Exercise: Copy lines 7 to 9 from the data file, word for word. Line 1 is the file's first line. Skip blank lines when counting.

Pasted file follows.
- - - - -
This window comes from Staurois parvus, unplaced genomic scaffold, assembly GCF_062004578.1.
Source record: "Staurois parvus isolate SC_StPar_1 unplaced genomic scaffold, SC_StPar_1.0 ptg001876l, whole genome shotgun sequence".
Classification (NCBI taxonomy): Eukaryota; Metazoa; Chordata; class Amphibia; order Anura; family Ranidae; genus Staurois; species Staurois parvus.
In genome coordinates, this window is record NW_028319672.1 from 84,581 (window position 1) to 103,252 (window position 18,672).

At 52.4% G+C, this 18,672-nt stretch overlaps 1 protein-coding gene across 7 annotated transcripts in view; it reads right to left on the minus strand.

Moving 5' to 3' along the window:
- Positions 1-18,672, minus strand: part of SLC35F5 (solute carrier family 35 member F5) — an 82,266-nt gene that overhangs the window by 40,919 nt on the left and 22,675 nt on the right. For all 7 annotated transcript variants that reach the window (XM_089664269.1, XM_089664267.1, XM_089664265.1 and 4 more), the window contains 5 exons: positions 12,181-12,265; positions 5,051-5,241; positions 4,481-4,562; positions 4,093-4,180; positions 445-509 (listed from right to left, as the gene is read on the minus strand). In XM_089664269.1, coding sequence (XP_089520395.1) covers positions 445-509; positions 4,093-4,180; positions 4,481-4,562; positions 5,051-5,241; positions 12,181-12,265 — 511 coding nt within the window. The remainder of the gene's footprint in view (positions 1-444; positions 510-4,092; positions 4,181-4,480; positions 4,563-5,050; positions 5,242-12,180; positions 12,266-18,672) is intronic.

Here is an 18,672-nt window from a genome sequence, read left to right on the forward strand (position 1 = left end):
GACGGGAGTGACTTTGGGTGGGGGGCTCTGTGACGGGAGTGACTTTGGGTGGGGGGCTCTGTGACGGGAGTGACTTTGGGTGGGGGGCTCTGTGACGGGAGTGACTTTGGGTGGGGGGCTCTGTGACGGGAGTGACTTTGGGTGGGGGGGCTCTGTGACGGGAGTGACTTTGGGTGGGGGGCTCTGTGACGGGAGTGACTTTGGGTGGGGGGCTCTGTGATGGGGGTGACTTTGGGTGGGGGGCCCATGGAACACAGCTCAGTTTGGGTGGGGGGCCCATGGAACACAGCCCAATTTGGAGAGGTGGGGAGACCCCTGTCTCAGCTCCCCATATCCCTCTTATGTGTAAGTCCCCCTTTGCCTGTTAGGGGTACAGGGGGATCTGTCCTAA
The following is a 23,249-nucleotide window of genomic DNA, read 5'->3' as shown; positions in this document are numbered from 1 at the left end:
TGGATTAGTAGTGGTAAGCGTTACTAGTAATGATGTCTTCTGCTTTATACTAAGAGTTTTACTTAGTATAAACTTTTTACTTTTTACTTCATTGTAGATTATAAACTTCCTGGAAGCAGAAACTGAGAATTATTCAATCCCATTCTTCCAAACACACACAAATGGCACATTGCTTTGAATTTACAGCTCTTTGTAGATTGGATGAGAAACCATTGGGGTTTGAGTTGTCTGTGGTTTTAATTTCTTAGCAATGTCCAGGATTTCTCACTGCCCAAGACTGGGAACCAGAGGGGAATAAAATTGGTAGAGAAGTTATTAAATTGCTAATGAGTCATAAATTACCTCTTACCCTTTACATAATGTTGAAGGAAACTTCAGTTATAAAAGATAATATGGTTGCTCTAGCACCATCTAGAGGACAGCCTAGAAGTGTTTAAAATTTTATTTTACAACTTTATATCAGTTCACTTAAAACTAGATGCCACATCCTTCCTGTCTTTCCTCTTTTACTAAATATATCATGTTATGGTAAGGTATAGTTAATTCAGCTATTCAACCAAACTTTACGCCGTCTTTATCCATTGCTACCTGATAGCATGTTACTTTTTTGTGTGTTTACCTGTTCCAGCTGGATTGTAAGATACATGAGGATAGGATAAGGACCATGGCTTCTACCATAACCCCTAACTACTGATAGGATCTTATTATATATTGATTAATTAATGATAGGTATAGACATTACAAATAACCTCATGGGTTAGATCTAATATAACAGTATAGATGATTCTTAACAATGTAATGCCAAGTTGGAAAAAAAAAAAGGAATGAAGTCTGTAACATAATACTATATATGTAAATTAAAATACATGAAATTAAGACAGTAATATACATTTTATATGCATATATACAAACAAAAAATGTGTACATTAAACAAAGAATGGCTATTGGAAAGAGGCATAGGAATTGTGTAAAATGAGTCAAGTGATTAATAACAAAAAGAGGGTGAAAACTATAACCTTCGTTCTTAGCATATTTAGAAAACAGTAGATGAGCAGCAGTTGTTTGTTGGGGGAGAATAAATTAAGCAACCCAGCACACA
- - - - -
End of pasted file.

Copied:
- Positions 1-18,672, minus strand: part of SLC35F5 (solute carrier family 35 member F5) — an 82,266-nt gene that overhangs the window by 40,919 nt on the left and 22,675 nt on the right. For all 7 annotated transcript variants that reach the window (XM_089664269.1, XM_089664267.1, XM_089664265.1 and 4 more), the window contains 5 exons: positions 12,181-12,265; positions 5,051-5,241; positions 4,481-4,562; positions 4,093-4,180; positions 445-509 (listed from right to left, as the gene is read on the minus strand). In XM_089664269.1, coding sequence (XP_089520395.1) covers positions 445-509; positions 4,093-4,180; positions 4,481-4,562; positions 5,051-5,241; positions 12,181-12,265 — 511 coding nt within the window. The remainder of the gene's footprint in view (positions 1-444; positions 510-4,092; positions 4,181-4,480; positions 4,563-5,050; positions 5,242-12,180; positions 12,266-18,672) is intronic.

Here is an 18,672-nt window from a genome sequence, read left to right on the forward strand (position 1 = left end):
GACGGGAGTGACTTTGGGTGGGGGGCTCTGTGACGGGAGTGACTTTGGGTGGGGGGCTCTGTGACGGGAGTGACTTTGGGTGGGGGGCTCTGTGACGGGAGTGACTTTGGGTGGGGGGCTCTGTGACGGGAGTGACTTTGGGTGGGGGGGCTCTGTGACGGGAGTGACTTTGGGTGGGGGGCTCTGTGACGGGAGTGACTTTGGGTGGGGGGCTCTGTGATGGGGGTGACTTTGGGTGGGGGGCCCATGGAACACAGCTCAGTTTGGGTGGGGGGCCCATGGAACACAGCCCAATTTGGAGAGGTGGGGAGACCCCTGTCTCAGCTCCCCATATCCCTCTTATGTGTAAGTCCCCCTTTGCCTGTTAGGGGTACAGGGGGATCTGTCCTAA